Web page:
The Pearl: A True Tale of Forbidden Love
between a Count and His Serf in Catherine the Great’s Russia
General review of the lecture by Douglas Smith
given at the Russian Consulate General in New York
on October 29th, 2008
Late on the evening of February 27, 1803, a casket was carried out of the grand St. Petersburg palace of Count Nicholas Sheremetev and placed upon a funeral carriage for the long ride down Nevsky Prospect to the Alexander Nevsky monastery. Inside lay the body of the Count’s young wife, Praskovia, who had succumbed to tuberculosis just three weeks after giving birth to the couple’s only son and heir. Praskovia’s funeral was accorded all the pomp that befitted the dead wife of the scion of one of Russia’s greatest noble families. Yet, the Countess’s funeral was conspicuously ignored by society, for despite her title and Nicholas’s claim that his departed spouse sprang from an ancient Polish noble family, everyone knew the truth of her past that the Count so desperately sought to hide: Praskovia was no noblewoman, but had been one of Nicholas’s serfs, the former star of his private theater troupe who performed as “The Pearl,” in whom he had fallen hopelessly in love, had freed, and then secretly wed.An archetypal tale of forbidden love, the story of Nicholas and Praskovia is as dramatic and moving today as it was two hundred years ago. Their affair is at turns inspiring, passionate, cruel, and ultimately tragic, a testimony to the great price often paid by those who flout the dictates of society in order to follow their hearts. Their story provides a fascinating window onto life in the Russia of Catherine the Great, from the simple huts of the Russian peasants to the great country estates of the wealthy nobility, from the dressing rooms of serf actresses to the opulent splendor of the tsarist court in St. Petersburg.
The story begins at the estate of Kuskovo, the Sheremetevs’ ancestral home a few kilometers southeast of Moscow. Among the serfs who worked the estate was Ivan Kovalev, a master blacksmith and heavy drinker whose physical deformity earned him the name “The Hunchback.” Among his children was a little girl named Praskovia, born in 1768. As a child Praskovia learned the folk songs of the local peasants and liked to sing as she went about her daily chores and wandered with her friends through the leafy woods of Kuskovo. One fateful day, Princess Marfa Dolgorukaya, Count Pyotr Sheremetev’s cousin who lived with the family in the manor house, overheard young Praskovia and was captivated by her clear, songbird voice and her pretty face. Although Praskovia was only seven years old, Marfa took her from her family and began to educate her and to train her promising voice. It was to be a decision fraught with the most profound consequences for the little serf girl, as well as for the Count’s only son.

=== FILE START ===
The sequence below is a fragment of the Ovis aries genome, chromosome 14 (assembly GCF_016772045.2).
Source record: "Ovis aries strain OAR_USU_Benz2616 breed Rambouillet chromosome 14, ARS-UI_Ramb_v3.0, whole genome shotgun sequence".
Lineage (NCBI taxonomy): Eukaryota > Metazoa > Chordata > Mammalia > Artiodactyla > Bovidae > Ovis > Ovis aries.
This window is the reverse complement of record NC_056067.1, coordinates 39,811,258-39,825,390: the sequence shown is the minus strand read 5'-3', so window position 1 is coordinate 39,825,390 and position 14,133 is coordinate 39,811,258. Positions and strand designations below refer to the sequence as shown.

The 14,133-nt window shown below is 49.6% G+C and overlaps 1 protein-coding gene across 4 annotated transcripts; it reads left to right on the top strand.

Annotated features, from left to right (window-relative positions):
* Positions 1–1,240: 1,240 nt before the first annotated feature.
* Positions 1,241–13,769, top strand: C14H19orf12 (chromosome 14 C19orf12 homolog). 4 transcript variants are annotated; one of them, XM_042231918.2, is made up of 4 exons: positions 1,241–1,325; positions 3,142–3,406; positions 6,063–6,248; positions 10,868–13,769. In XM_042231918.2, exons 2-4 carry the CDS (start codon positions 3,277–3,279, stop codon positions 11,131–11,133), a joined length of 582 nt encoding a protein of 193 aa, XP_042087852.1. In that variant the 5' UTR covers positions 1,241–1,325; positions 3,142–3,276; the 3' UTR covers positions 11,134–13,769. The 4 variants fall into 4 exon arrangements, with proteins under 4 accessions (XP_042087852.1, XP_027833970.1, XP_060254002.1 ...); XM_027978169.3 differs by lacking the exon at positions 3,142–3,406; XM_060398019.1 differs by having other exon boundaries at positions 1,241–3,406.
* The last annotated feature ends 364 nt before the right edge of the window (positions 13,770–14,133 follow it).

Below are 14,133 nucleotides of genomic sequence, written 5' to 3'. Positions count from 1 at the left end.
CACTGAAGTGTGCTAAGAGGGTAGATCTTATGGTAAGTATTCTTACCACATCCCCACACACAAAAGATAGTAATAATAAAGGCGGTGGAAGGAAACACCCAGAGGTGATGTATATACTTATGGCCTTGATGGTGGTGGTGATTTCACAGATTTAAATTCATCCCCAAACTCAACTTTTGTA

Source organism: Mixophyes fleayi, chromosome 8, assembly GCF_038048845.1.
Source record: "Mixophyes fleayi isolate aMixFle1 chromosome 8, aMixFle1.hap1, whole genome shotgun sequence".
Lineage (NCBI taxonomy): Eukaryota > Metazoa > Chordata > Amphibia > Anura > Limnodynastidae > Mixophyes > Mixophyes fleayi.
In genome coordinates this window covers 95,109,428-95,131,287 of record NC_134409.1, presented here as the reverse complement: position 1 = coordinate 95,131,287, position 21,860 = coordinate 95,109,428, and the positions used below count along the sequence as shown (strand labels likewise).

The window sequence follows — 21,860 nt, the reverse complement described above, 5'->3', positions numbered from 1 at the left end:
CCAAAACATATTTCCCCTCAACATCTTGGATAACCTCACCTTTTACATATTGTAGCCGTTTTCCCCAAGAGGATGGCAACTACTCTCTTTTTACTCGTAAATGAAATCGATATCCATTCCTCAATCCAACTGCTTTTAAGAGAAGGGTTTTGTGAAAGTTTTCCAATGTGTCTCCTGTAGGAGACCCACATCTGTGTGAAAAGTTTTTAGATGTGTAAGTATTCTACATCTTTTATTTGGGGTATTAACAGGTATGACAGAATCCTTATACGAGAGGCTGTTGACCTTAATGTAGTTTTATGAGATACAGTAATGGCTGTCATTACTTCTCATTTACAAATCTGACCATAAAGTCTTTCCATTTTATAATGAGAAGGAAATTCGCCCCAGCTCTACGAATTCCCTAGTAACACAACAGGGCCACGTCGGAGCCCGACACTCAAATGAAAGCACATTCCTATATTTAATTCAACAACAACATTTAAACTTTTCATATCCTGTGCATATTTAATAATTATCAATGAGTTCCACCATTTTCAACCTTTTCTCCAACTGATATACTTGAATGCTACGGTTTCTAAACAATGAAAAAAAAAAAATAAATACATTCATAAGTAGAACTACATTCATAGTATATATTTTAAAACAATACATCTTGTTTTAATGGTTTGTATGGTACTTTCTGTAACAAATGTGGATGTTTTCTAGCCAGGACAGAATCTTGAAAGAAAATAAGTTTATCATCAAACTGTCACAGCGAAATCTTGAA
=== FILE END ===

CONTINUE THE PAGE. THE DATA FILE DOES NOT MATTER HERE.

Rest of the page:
Like other wealthy nobles at the time, Count Sheremetev had his own theater company complete with a full troupe of actors and actresses, singers, dancers, and musicians comprised of his serfs, all trained in his own school. If most of the Count’s 200,000 plus serfs paid their lord through agricultural work or quitrent, this select group paid by entertaining him and his guests. Praskovia was a natural, and in 1779 she made her debut in the French comic opera “Les Souliers mordorйs” at the tender age of ten. So impressive was this youngest member of the company, that the following year she was given the lead in Sacchini’s “La Colonie,” in which she appeared for the first time as “Zhemchugova”—“The Pearl.”
Praskovia was Nicholas’s prodigy, and he supervised her studies, both musical and otherwise, as she developed into a budding star. It was he who gave Praskovia the stage name, to go along with his other leading ladies – “The Sapphire,” “The Garnet,” “The Crystal,” and “The Emerald,” Anna Buianova, who was not only his first actress, but Nicholas’s lover as well, though most certainly not the only one.
Throughout the 1780s, Praskovia continued to develop as an actress and singer. The highlight of her young career came in June 1787 when Catherine the Great visited Kuskovo and saw her perform the lead in Gretry’s “Les Mariages samnites,” which became her defining role. So moved was Catherine by her performance, she personally presented Praskovia a diamond ring. At the time of Catherine’s visit, Nicholas and Praskovia had been lovers for a year or more. Approaching twenty, Praskovia had captivated Nicholas not only with her rare talent and fine, delicate features, but also with her sincere religious sensibility and spiritual purity. In 1789, they moved into a small house built for the two of them at Kuskovo away from the manor house and the servants. Nevertheless, Nicholas’s attempt to construct a refuge for themselves away from the disapproving stares and vicious gossip, which was especially painful for Praskovia, failed.